I have read and understand, and agree to, the Image Usage Agreement.

I disagree and would like to return to the Pacific Biosciences home page.

Pacific Biosciences
Contact:
Tuesday, April 21, 2020

Long-read sequencing for rare human genetic diseases.

During the past decade, the search for pathogenic mutations in rare human genetic diseases has involved huge efforts to sequence coding regions, or the entire genome, using massively parallel short-read sequencers. However, the approximate current diagnostic rate is

Read More »

Tuesday, April 21, 2020

Tandem repeats lead to sequence assembly errors and impose multi-level challenges for genome and protein databases.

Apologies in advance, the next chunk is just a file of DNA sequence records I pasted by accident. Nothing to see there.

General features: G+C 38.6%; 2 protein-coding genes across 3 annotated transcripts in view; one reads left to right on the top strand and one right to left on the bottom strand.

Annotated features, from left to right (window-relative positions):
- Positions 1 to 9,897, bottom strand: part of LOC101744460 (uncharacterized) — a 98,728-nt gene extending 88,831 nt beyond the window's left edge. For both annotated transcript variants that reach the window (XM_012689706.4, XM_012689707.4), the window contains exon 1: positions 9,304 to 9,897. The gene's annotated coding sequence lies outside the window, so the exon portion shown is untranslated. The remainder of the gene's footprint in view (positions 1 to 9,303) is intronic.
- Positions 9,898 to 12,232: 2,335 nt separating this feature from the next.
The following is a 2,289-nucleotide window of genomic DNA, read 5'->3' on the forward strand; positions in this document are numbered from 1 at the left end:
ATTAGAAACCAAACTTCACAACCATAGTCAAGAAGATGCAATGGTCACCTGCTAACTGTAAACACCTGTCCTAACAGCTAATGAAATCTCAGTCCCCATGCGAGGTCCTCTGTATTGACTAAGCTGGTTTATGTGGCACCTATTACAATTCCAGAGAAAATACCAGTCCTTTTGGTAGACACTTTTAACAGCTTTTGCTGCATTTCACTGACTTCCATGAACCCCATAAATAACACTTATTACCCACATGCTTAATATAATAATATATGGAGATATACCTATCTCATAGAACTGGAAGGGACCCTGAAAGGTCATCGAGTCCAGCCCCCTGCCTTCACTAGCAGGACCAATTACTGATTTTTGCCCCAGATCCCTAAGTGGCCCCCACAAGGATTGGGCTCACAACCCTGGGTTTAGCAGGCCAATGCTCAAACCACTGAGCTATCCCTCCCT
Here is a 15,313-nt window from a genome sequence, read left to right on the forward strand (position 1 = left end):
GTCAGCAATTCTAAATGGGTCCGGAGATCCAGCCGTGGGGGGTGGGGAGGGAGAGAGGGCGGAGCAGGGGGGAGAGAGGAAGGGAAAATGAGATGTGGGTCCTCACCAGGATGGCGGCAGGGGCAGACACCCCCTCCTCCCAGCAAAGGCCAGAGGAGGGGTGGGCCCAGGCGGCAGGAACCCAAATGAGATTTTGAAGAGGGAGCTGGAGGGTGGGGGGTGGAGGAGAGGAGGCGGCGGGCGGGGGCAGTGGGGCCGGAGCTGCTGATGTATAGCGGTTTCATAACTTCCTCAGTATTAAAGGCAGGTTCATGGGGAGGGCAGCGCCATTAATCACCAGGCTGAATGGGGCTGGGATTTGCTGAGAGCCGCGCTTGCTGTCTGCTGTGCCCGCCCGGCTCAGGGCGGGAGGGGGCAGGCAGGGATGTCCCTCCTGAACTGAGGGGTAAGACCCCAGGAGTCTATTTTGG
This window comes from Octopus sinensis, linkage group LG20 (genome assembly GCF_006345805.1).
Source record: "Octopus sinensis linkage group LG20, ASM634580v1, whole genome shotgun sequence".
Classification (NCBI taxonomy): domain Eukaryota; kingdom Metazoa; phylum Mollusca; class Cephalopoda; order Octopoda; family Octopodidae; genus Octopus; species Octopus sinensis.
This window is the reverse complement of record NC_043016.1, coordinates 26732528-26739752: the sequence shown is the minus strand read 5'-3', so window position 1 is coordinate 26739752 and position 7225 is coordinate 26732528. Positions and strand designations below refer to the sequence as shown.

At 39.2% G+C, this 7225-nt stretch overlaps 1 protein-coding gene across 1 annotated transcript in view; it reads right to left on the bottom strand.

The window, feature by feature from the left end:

The widespread occurrence of repetitive stretches of DNA in genomes of organisms across the tree of life imposes fundamental challenges for sequencing, genome assembly, and automated annotation of genes and proteins. This multi-level problem can lead to errors in genome and protein databases that are often not recognized or acknowledged. As a consequence, end users working with sequences with repetitive regions are faced with ‘ready-to-use’ deposited data whose trustworthiness is difficult to determine, let alone to quantify. Here, we provide a review of the problems associated with tandem repeat sequences that originate from different stages during the sequencing-assembly-annotation-deposition workflow, and…

Read More »

Tuesday, April 21, 2020

Generating amplicon reads for microbial community assessment with next-generation sequencing.